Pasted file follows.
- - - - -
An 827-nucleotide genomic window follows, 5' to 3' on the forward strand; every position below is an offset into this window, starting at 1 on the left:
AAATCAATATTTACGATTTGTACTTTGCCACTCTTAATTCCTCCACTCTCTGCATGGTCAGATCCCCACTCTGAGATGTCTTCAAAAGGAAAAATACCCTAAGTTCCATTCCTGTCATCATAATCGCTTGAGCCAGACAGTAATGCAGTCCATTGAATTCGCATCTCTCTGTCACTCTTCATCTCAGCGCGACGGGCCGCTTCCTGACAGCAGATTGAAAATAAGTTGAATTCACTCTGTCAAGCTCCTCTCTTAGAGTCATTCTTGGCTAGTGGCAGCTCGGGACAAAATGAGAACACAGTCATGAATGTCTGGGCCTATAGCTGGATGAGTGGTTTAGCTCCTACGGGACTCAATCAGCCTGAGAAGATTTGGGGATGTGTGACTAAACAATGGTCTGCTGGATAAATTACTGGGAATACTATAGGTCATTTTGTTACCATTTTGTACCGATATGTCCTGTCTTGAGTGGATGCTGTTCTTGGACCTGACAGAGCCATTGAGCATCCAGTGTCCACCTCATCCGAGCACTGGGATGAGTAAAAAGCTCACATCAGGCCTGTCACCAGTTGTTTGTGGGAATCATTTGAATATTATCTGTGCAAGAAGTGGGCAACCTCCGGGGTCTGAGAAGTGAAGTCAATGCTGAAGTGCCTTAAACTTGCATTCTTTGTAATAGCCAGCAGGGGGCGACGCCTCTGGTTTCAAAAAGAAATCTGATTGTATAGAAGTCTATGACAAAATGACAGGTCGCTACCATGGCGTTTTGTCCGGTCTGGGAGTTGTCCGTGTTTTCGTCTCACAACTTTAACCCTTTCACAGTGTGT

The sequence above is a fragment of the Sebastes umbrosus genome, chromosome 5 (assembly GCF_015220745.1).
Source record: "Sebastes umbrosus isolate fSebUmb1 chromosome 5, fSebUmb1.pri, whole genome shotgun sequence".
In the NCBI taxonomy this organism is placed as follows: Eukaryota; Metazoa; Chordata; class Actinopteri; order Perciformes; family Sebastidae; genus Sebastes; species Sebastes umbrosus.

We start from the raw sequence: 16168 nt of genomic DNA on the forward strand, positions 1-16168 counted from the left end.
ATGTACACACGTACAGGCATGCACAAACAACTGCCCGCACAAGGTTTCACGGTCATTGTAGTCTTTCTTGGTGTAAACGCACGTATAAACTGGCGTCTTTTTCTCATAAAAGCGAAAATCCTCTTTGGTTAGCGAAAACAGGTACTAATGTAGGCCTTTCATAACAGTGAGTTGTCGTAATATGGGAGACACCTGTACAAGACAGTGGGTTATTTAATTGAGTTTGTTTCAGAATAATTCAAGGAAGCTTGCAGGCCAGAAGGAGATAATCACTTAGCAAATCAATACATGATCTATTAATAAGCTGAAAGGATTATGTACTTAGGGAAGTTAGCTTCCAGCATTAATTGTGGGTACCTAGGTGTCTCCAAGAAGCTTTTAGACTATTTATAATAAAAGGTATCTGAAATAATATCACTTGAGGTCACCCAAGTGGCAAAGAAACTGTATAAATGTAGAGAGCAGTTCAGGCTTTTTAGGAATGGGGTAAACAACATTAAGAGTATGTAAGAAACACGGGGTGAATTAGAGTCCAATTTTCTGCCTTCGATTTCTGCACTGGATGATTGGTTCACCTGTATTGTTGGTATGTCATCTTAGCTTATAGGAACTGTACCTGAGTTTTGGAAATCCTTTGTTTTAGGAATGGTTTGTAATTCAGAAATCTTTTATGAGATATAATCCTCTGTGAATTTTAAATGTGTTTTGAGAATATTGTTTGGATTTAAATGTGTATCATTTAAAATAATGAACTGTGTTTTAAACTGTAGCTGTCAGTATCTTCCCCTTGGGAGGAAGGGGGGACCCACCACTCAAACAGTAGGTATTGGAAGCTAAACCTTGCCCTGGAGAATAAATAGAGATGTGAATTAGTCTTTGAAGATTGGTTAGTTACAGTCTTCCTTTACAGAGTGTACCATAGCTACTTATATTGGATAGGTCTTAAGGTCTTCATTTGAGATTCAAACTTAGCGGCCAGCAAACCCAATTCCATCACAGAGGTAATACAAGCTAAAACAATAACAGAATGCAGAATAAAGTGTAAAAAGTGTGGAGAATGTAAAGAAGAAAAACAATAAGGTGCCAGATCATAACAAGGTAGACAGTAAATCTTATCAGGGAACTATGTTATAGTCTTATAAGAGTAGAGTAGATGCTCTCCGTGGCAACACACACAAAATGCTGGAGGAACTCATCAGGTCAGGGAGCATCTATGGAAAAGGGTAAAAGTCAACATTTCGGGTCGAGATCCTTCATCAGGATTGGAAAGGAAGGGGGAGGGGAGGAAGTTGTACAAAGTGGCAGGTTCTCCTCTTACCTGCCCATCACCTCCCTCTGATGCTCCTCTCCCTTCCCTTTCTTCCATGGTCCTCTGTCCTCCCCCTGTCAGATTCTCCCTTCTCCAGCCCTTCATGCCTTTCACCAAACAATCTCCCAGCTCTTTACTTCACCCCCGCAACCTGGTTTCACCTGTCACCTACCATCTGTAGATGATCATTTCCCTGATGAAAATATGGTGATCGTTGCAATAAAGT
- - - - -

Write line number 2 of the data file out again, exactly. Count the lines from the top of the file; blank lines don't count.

AAATCAATATTTACGATTTGTACTTTGCCACTCTTAATTCCTCCACTCTCTGCATGGTCAGATCCCCACTCTGAGATGTCTTCAAAAGGAAAAATACCCTAAGTTCCATTCCTGTCATCATAATCGCTTGAGCCAGACAGTAATGCAGTCCATTGAATTCGCATCTCTCTGTCACTCTTCATCTCAGCGCGACGGGCCGCTTCCTGACAGCAGATTGAAAATAAGTTGAATTCACTCTGTCAAGCTCCTCTCTTAGAGTCATTCTTGGCTAGTGGCAGCTCGGGACAAAATGAGAACACAGTCATGAATGTCTGGGCCTATAGCTGGATGAGTGGTTTAGCTCCTACGGGACTCAATCAGCCTGAGAAGATTTGGGGATGTGTGACTAAACAATGGTCTGCTGGATAAATTACTGGGAATACTATAGGTCATTTTGTTACCATTTTGTACCGATATGTCCTGTCTTGAGTGGATGCTGTTCTTGGACCTGACAGAGCCATTGAGCATCCAGTGTCCACCTCATCCGAGCACTGGGATGAGTAAAAAGCTCACATCAGGCCTGTCACCAGTTGTTTGTGGGAATCATTTGAATATTATCTGTGCAAGAAGTGGGCAACCTCCGGGGTCTGAGAAGTGAAGTCAATGCTGAAGTGCCTTAAACTTGCATTCTTTGTAATAGCCAGCAGGGGGCGACGCCTCTGGTTTCAAAAAGAAATCTGATTGTATAGAAGTCTATGACAAAATGACAGGTCGCTACCATGGCGTTTTGTCCGGTCTGGGAGTTGTCCGTGTTTTCGTCTCACAACTTTAACCCTTTCACAGTGTGT